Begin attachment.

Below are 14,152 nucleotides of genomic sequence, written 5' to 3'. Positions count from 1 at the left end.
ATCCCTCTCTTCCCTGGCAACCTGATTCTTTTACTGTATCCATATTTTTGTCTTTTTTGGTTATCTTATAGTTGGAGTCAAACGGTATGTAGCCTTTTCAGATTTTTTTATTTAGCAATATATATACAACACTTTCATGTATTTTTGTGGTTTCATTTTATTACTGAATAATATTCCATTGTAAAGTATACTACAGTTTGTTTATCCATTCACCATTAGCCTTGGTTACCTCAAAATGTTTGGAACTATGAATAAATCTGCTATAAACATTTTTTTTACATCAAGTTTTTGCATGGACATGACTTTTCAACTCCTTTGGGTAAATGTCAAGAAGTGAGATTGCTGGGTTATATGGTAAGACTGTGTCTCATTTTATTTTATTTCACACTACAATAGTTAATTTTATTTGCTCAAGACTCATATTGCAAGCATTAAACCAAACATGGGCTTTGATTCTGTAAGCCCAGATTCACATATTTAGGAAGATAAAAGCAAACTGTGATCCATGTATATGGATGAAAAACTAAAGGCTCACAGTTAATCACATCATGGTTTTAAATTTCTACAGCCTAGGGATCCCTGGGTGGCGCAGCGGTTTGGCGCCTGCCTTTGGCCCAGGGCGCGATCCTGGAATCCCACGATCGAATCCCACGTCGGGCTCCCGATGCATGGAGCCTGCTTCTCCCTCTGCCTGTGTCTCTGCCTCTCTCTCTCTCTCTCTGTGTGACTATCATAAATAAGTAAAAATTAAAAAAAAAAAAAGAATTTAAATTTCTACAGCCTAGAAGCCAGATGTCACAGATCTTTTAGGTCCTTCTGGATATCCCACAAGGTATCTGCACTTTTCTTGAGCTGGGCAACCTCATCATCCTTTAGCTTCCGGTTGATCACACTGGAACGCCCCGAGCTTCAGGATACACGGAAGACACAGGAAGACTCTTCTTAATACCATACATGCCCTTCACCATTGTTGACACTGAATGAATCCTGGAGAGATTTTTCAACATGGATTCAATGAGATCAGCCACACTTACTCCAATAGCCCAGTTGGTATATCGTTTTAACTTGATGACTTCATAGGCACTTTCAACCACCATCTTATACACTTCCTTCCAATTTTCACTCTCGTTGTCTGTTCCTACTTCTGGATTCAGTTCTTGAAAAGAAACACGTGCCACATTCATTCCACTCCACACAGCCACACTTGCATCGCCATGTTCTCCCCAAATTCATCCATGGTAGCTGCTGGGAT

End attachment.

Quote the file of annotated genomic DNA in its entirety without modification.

Below are 14,152 nucleotides of genomic sequence, written 5' to 3'. Positions count from 1 at the left end.
ATCCCTCTCTTCCCTGGCAACCTGATTCTTTTACTGTATCCATATTTTTGTCTTTTTTGGTTATCTTATAGTTGGAGTCAAACGGTATGTAGCCTTTTCAGATTTTTTTATTTAGCAATATATATACAACACTTTCATGTATTTTTGTGGTTTCATTTTATTACTGAATAATATTCCATTGTAAAGTATACTACAGTTTGTTTATCCATTCACCATTAGCCTTGGTTACCTCAAAATGTTTGGAACTATGAATAAATCTGCTATAAACATTTTTTTTACATCAAGTTTTTGCATGGACATGACTTTTCAACTCCTTTGGGTAAATGTCAAGAAGTGAGATTGCTGGGTTATATGGTAAGACTGTGTCTCATTTTATTTTATTTCACACTACAATAGTTAATTTTATTTGCTCAAGACTCATATTGCAAGCATTAAACCAAACATGGGCTTTGATTCTGTAAGCCCAGATTCACATATTTAGGAAGATAAAAGCAAACTGTGATCCATGTATATGGATGAAAAACTAAAGGCTCACAGTTAATCACATCATGGTTTTAAATTTCTACAGCCTAGGGATCCCTGGGTGGCGCAGCGGTTTGGCGCCTGCCTTTGGCCCAGGGCGCGATCCTGGAATCCCACGATCGAATCCCACGTCGGGCTCCCGATGCATGGAGCCTGCTTCTCCCTCTGCCTGTGTCTCTGCCTCTCTCTCTCTCTCTCTGTGTGACTATCATAAATAAGTAAAAATTAAAAAAAAAAAAAGAATTTAAATTTCTACAGCCTAGAAGCCAGATGTCACAGATCTTTTAGGTCCTTCTGGATATCCCACAAGGTATCTGCACTTTTCTTGAGCTGGGCAACCTCATCATCCTTTAGCTTCCGGTTGATCACACTGGAACGCCCCGAGCTTCAGGATACACGGAAGACACAGGAAGACTCTTCTTAATACCATACATGCCCTTCACCATTGTTGACACTGAATGAATCCTGGAGAGATTTTTCAACATGGATTCAATGAGATCAGCCACACTTACTCCAATAGCCCAGTTGGTATATCGTTTTAACTTGATGACTTCATAGGCACTTTCAACCACCATCTTATACACTTCCTTCCAATTTTCACTCTCGTTGTCTGTTCCTACTTCTGGATTCAGTTCTTGAAAAGAAACACGTGCCACATTCATTCCACTCCACACAGCCACACTTGCATCGCCATGTTCTCCCCAAATTCATCCATGGTAGCTGCTGGGAT